Lebanese Confront War Toll As They Return to Their Homes
This article is from the archive of The New York Sun before the launch of its new website in 2022. The Sun has neither altered nor updated such articles but will seek to correct any errors, mis-categorizations or other problems introduced during transfer.
GHANDOURIYEH, Lebanon — Amid the stench of death that wafted from the crumpled homes of southern Lebanon, a nation tried to come to terms with the aftermath of war yesterday.
The survivors smiled and waved, relief etched on their faces. Those who fled began to return, anxiously weaving their cars through the rubble-strewn roads in the first few hours of peace.
Others walked in silence, their mouths open in shock, through the devastation of their villages.Wailing women picked through the ruins of their homes searching for the buried corpses of loved ones they could smell but not see.
Exhausted, disheveled, and filthy, Hezbollah fighters also emerged — tentatively at first, peering nervously from behind trees in the cease-fire’s first hour and then jubilantly, waving flags and dancing as they proclaimed victory over their Israeli foes.
All hoped for peace, but few seemed to expect the U.N.-brokered cease-fire to last long.
“We are committed to the cease-fire, but if the Israelis do anything, we are ready to respond,” Ibrahim Alayan, who spent most of the war hiding in the citrus groves outside the village of Bouri al-Khalaway, said.”We will attack Israel if they start to bomb us or shoot at us.”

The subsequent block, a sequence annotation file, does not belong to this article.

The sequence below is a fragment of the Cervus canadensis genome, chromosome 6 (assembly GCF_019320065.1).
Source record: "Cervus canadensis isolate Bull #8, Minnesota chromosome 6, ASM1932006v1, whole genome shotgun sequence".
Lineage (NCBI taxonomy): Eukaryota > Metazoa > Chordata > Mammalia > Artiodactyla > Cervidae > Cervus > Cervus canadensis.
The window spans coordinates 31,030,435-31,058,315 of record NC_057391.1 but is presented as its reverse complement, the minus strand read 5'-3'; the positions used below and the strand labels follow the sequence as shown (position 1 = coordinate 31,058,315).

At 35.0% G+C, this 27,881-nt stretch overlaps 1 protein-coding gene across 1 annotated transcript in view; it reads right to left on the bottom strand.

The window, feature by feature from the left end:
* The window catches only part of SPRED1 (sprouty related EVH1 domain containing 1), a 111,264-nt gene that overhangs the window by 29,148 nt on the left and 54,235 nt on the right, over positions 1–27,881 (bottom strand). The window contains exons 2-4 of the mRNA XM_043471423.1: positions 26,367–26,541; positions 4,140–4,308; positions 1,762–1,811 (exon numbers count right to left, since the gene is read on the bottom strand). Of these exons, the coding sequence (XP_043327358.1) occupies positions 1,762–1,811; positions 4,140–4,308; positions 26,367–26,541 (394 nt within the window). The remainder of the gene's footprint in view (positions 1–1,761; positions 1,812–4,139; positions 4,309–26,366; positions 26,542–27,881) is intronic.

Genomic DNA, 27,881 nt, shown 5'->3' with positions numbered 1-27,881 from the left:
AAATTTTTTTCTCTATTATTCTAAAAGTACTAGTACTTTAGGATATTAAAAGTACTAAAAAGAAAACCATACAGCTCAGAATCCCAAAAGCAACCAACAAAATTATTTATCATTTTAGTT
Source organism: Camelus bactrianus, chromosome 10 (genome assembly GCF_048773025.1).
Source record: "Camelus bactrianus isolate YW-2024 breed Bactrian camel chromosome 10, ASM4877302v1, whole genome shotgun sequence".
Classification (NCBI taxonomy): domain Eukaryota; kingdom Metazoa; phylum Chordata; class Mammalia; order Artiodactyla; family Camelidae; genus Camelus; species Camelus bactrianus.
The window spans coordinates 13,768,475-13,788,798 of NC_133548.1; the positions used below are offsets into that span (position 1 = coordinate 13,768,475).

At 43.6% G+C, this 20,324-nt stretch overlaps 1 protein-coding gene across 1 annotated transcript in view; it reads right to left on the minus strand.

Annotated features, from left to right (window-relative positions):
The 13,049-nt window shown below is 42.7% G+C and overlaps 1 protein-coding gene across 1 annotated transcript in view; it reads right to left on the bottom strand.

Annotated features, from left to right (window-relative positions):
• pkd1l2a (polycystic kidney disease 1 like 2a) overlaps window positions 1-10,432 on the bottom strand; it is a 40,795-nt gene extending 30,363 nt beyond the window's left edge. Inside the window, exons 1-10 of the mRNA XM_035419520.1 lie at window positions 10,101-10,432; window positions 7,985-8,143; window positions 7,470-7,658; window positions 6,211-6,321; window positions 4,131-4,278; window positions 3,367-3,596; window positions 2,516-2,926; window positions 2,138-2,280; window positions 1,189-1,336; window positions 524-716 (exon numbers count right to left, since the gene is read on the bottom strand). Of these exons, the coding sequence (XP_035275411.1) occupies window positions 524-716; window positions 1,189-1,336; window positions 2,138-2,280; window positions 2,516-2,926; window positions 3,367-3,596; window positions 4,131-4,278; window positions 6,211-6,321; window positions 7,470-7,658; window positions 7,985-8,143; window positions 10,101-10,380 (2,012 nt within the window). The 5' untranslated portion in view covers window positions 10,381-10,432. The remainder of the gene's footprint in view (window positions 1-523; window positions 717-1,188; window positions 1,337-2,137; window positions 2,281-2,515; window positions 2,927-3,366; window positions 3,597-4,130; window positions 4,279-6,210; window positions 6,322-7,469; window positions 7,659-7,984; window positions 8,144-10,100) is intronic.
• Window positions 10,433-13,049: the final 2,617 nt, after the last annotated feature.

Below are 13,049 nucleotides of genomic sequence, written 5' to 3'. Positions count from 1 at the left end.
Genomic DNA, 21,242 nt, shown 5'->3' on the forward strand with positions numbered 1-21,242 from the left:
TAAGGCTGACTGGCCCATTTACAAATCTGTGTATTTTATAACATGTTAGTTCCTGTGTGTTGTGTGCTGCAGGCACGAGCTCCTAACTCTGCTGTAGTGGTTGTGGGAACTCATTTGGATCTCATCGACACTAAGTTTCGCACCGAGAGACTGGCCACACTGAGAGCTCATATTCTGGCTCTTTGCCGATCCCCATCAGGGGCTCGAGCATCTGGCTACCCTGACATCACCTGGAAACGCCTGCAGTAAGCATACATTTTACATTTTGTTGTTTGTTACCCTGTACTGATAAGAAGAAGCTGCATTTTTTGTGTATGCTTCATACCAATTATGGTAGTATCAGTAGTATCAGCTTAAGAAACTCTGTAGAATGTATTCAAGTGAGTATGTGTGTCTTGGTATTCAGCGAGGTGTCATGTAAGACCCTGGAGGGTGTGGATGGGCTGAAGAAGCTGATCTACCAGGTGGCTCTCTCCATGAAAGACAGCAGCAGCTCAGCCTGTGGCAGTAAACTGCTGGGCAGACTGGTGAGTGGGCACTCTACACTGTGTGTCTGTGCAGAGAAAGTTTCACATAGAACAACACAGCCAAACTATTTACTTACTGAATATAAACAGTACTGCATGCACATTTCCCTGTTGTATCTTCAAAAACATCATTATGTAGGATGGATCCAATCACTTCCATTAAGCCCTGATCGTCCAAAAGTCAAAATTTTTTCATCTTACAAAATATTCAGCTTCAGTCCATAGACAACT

He declared himself still ready to fight and ready to welcome death — a fanaticism born of a lifelong commitment to resistance against Israel. “We like to be martyrs,” Mr. Alayan, 30, said. “We don’t feel danger, and we don’t fear death.”
Exhaustion was also evident farther up the hill toward the village of Ghandouriyeh, scene of a ferocious last stand between Hezbollah and Israeli forces advancing toward the Litani River.
On their new frontline, on the western outskirts of the town, Hezbollah fighters boasted of a great victory. “They reached that valley, but the Islamic resistance slaughtered many of them,” a fighter who identified himself only as Ahmad said. “We shot from all sides, all of us young people sharing in fighting with Jews.”
The battle was the costliest of the conflict for the Israelis; at least 24 soldiers were killed as they advanced through the hills toward the strategic village that overlooks territory across southern Lebanon.
But the reality of Ghandouriyeh belied Hezbollah’s boast. Virtually every home in the village has been flattened by the Israeli onslaught.
Everywhere, signs of a Hezbollah defeat were apparent: abandoned rocketpropelled grenades, munitions factories, and even anti-tank missiles seemingly provided by Syria and Iran. On the veranda of one house lay the fresh corpse of a dead Hezbollah fighter.
Across the ravaged landscape, Israeli soldiers from the Nahal Brigade were securing the eastern sector of the village.
Unshaven soldiers slumped on the staircases of bombed-out homes as they reflected on the tough six-hour battle fought a day earlier as the Israeli army made its last push from the valley to reach its final objective of the war.
“It was a very hard fight,” Lieutenant Colonel Avi Dahan, who led the assault on the village, said. “I lost two of my young boys here, and 32 were wounded. It is not like fighting the Syrian army or the Egyptian army. This is fighting village to village, house to house.”
More than 1,000 civilians were killed by Israeli fire in the last five weeks.
“These are civilian houses,” the mayor of Srifa, Hussein Adim, said as he walked through the ruins of his village. “Israel kills children and old people, yet it call us the terrorists.”